Why thank you. You know that has actually been a huge obstacle to overcome. Depending on how you view us, we can easily come off as either a rock band with a video game gimmick or a chiptune act that doesn’t use enough chiptune. Finding our balance between the two worlds has been a huge challenge, and honestly I feel like this album is the first time that we’ve absolutely been able to blend the two sides of what we do seamlessly.
You have had success in different areas of the country and played venues of all sizes, how would you say Chicago/Midwest stacks up to these other places? | Patrick David
Well, we’re all from Chicago, and we’re all midwestern boys at heart. I think this place will always be home for the four of us, there’s no other place in the country or the world for that matter quite like it. Tour is fun, adventurous, and exhausting, but for me it always makes me appreciate Chicago even more. There’s a song about this very concept on the album 🙂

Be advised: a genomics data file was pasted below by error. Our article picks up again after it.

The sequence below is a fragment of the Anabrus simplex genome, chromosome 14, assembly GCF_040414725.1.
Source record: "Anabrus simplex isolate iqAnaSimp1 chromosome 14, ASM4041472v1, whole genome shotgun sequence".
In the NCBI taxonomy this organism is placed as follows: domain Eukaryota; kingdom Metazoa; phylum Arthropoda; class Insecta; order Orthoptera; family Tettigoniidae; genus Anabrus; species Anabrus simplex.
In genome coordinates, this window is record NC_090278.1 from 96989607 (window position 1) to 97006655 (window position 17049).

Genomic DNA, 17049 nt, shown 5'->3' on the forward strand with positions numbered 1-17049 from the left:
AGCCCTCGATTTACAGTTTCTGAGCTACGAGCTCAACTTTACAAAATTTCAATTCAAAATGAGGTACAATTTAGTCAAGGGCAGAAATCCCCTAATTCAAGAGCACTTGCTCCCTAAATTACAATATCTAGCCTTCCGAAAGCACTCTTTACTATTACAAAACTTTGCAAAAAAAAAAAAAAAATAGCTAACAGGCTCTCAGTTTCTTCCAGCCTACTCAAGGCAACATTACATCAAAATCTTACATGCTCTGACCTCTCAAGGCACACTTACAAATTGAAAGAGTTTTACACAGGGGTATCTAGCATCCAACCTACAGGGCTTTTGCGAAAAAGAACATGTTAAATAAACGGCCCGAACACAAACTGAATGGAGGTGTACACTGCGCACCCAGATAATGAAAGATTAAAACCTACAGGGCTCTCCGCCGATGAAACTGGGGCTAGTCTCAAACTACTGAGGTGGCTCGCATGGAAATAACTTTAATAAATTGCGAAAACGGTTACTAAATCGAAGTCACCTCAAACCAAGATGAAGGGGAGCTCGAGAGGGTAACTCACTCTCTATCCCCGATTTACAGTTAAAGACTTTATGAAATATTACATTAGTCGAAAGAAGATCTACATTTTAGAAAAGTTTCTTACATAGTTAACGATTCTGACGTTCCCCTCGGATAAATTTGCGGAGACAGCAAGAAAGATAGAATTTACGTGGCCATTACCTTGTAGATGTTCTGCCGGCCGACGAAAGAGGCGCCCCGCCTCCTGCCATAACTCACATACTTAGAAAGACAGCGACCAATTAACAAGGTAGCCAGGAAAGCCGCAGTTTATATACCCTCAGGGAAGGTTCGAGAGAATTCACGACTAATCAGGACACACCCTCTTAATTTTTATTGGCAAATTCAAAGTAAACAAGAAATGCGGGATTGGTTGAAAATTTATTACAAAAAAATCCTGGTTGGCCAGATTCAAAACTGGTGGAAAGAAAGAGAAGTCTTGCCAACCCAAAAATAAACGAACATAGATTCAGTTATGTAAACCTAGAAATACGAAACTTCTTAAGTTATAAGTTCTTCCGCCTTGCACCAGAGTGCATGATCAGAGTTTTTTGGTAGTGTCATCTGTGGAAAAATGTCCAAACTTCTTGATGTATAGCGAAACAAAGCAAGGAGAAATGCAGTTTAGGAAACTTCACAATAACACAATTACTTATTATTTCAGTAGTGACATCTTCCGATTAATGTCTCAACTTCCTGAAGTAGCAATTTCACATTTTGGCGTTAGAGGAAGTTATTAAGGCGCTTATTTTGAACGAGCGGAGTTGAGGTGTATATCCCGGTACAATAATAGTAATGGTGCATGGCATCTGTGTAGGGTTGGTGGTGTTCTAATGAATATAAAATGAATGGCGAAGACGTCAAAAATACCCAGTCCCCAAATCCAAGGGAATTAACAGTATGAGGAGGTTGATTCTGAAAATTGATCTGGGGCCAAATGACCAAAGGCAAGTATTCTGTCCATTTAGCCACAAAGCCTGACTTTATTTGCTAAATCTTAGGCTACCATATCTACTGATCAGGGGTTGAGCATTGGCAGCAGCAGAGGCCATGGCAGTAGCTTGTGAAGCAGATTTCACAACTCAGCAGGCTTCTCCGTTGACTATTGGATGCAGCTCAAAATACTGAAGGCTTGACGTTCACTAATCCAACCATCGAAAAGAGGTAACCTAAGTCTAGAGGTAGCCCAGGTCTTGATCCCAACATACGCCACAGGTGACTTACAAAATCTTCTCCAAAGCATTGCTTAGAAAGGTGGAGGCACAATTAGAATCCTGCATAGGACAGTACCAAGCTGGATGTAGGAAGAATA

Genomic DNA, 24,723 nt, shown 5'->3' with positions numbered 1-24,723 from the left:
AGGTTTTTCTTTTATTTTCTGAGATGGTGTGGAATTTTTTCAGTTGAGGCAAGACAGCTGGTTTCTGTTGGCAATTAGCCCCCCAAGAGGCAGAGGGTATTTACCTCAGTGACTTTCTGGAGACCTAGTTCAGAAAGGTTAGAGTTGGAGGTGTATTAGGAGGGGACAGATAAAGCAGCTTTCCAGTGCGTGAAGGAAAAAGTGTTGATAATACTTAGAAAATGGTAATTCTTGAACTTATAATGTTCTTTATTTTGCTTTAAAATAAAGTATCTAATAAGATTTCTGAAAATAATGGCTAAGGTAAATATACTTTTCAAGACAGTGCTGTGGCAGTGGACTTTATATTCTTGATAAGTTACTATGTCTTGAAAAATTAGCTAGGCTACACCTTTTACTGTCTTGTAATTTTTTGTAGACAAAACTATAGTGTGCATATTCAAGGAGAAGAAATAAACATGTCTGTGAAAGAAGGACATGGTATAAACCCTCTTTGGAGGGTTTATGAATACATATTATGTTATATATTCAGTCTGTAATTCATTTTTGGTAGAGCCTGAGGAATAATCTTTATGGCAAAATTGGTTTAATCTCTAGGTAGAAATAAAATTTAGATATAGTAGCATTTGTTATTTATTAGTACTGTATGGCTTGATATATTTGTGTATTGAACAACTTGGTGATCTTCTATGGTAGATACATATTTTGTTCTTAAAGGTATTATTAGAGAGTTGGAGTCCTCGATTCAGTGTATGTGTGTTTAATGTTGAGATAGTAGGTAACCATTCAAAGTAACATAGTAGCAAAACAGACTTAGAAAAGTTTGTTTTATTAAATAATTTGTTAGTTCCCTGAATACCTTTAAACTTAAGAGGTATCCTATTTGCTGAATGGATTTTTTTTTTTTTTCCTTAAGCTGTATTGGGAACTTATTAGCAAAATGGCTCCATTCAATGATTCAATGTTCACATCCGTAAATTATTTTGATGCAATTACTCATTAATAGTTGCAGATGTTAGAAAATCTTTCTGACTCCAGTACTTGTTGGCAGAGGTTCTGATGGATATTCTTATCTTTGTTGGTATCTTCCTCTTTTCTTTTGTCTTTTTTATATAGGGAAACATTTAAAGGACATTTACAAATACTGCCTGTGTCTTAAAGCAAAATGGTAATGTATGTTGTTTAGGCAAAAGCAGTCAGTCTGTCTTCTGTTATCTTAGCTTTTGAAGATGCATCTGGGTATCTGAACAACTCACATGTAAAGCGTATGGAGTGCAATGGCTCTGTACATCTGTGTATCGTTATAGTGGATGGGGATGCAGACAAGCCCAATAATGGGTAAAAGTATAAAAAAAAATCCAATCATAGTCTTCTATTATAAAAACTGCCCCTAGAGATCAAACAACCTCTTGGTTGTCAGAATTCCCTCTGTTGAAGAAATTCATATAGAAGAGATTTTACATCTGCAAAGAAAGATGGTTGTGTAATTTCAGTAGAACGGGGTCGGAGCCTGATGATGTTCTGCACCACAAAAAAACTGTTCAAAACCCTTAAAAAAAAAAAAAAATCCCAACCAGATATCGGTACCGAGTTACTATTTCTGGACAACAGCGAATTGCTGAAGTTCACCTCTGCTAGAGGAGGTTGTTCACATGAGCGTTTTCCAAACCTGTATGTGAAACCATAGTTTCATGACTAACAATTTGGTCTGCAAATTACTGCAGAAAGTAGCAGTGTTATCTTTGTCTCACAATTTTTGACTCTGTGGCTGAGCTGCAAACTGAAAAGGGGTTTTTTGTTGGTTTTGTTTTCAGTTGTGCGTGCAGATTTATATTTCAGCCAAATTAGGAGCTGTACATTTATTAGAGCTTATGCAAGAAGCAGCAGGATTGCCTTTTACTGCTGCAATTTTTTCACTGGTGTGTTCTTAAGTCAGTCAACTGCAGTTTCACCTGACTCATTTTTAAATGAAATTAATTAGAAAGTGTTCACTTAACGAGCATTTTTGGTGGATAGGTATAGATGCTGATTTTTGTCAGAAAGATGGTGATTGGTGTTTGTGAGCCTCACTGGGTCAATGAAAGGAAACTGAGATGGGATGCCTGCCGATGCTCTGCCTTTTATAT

A lot has happened to you as a band since the release of Cool Is Just A Number in 2009. With five years and two releases between them, how do you think your music has progressed from Cool to The Near Future? | Eric Slager
Wow, that’s a big question. In my heart of hearts I hope that each release has gotten better and better, and that I can keep that up for my entire life. Realistically, that’s probably an idealized view of things, and most of the time I’m just slogging it out in the trenches trying to make the truest, best music I possibly can with the resources I have at any given time.